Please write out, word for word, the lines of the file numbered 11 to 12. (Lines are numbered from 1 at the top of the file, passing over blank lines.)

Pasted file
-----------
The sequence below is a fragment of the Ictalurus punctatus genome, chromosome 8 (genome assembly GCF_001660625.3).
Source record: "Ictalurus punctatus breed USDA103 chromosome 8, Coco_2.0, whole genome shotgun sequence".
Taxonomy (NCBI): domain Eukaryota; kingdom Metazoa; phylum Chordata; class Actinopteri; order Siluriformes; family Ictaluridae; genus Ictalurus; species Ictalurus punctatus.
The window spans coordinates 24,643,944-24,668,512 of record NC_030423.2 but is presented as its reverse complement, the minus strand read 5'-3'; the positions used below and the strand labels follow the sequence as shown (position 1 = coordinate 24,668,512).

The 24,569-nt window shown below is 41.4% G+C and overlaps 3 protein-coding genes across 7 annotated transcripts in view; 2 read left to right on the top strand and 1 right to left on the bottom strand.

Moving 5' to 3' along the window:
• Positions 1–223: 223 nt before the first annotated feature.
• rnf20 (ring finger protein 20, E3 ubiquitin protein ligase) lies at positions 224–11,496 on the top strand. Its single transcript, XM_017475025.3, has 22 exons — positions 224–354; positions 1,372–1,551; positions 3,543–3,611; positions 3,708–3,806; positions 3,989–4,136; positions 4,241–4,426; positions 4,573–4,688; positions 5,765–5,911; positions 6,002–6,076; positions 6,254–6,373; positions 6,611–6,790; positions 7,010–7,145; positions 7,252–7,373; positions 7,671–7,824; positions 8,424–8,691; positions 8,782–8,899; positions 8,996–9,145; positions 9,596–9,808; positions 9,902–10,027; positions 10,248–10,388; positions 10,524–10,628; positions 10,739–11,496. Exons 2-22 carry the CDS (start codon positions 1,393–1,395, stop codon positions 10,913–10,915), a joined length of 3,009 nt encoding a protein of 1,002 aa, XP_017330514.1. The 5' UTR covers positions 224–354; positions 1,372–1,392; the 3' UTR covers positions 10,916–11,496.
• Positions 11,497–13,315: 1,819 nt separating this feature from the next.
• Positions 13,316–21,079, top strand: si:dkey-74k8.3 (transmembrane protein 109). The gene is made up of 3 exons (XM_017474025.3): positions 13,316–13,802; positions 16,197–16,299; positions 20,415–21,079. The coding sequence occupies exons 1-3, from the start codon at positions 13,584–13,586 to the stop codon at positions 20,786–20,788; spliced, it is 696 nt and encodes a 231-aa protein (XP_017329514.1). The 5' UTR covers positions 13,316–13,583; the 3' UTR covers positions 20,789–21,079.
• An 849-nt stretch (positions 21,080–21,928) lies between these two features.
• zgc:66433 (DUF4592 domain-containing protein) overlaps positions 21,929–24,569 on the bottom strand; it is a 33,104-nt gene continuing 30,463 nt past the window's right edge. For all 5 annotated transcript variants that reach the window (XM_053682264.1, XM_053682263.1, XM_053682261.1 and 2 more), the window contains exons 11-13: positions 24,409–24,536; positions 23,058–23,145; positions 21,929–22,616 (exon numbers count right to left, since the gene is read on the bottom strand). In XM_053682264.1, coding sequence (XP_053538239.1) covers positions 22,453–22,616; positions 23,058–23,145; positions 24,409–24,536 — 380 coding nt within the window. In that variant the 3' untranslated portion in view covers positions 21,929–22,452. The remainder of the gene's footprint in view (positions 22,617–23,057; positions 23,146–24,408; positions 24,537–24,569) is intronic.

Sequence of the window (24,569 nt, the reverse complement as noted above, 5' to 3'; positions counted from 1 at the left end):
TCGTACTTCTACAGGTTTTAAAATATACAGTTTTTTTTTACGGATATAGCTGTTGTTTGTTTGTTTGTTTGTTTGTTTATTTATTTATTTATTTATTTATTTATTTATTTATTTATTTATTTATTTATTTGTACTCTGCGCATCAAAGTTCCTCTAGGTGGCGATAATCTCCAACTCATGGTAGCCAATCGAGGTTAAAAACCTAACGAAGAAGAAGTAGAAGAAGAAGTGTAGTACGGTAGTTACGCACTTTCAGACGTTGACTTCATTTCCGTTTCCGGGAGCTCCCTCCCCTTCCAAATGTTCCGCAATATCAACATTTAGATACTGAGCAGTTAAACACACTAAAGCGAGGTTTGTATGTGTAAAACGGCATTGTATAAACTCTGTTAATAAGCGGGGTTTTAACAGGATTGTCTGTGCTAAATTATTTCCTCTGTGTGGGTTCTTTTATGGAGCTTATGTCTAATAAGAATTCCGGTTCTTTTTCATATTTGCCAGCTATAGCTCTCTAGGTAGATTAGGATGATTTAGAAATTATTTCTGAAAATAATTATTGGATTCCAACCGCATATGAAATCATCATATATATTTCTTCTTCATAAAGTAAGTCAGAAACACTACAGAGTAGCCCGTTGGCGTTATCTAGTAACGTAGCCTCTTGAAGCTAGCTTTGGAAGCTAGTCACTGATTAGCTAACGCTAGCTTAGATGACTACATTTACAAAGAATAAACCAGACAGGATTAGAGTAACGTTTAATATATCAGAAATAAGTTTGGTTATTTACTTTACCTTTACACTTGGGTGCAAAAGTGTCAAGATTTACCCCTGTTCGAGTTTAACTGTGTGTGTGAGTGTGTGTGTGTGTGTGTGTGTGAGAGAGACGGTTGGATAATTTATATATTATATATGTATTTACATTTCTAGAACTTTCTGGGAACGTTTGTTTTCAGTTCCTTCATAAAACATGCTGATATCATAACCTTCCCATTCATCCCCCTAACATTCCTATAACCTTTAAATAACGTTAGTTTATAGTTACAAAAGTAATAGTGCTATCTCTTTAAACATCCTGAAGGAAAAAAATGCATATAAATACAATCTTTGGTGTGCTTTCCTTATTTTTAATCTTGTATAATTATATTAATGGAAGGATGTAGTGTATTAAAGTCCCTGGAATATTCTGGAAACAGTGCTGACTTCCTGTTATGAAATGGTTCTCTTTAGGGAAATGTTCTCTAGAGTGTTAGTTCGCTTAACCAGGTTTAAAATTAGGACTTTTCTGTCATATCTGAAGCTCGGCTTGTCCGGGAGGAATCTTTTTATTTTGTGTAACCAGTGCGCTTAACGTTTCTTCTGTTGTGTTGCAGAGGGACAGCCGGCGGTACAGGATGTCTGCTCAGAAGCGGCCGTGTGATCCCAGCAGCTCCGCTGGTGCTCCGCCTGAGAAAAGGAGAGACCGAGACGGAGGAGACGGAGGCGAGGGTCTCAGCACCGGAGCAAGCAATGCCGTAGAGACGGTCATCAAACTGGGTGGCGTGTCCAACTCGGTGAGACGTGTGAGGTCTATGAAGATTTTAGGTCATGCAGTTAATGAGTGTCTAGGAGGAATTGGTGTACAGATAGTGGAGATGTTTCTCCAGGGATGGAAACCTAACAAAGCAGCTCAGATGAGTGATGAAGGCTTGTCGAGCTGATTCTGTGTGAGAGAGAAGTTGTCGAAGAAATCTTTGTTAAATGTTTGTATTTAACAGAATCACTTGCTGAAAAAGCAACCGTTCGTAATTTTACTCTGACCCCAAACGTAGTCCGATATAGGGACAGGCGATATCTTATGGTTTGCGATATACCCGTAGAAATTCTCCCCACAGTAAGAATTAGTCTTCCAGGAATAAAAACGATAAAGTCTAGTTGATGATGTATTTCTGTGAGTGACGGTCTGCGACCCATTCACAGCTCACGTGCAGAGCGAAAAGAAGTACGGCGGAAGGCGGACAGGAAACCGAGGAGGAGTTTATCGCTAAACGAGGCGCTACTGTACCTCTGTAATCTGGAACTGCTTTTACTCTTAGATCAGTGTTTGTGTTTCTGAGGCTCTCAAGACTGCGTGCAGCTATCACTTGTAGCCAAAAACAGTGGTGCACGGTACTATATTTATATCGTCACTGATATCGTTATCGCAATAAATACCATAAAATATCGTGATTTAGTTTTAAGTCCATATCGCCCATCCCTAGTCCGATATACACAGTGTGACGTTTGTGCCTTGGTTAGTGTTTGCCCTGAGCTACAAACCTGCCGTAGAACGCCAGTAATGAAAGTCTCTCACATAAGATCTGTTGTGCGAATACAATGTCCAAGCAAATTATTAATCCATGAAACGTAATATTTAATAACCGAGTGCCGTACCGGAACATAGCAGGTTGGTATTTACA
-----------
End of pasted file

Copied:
• An 849-nt stretch (positions 21,080–21,928) lies between these two features.
• zgc:66433 (DUF4592 domain-containing protein) overlaps positions 21,929–24,569 on the bottom strand; it is a 33,104-nt gene continuing 30,463 nt past the window's right edge. For all 5 annotated transcript variants that reach the window (XM_053682264.1, XM_053682263.1, XM_053682261.1 and 2 more), the window contains exons 11-13: positions 24,409–24,536; positions 23,058–23,145; positions 21,929–22,616 (exon numbers count right to left, since the gene is read on the bottom strand). In XM_053682264.1, coding sequence (XP_053538239.1) covers positions 22,453–22,616; positions 23,058–23,145; positions 24,409–24,536 — 380 coding nt within the window. In that variant the 3' untranslated portion in view covers positions 21,929–22,452. The remainder of the gene's footprint in view (positions 22,617–23,057; positions 23,146–24,408; positions 24,537–24,569) is intronic.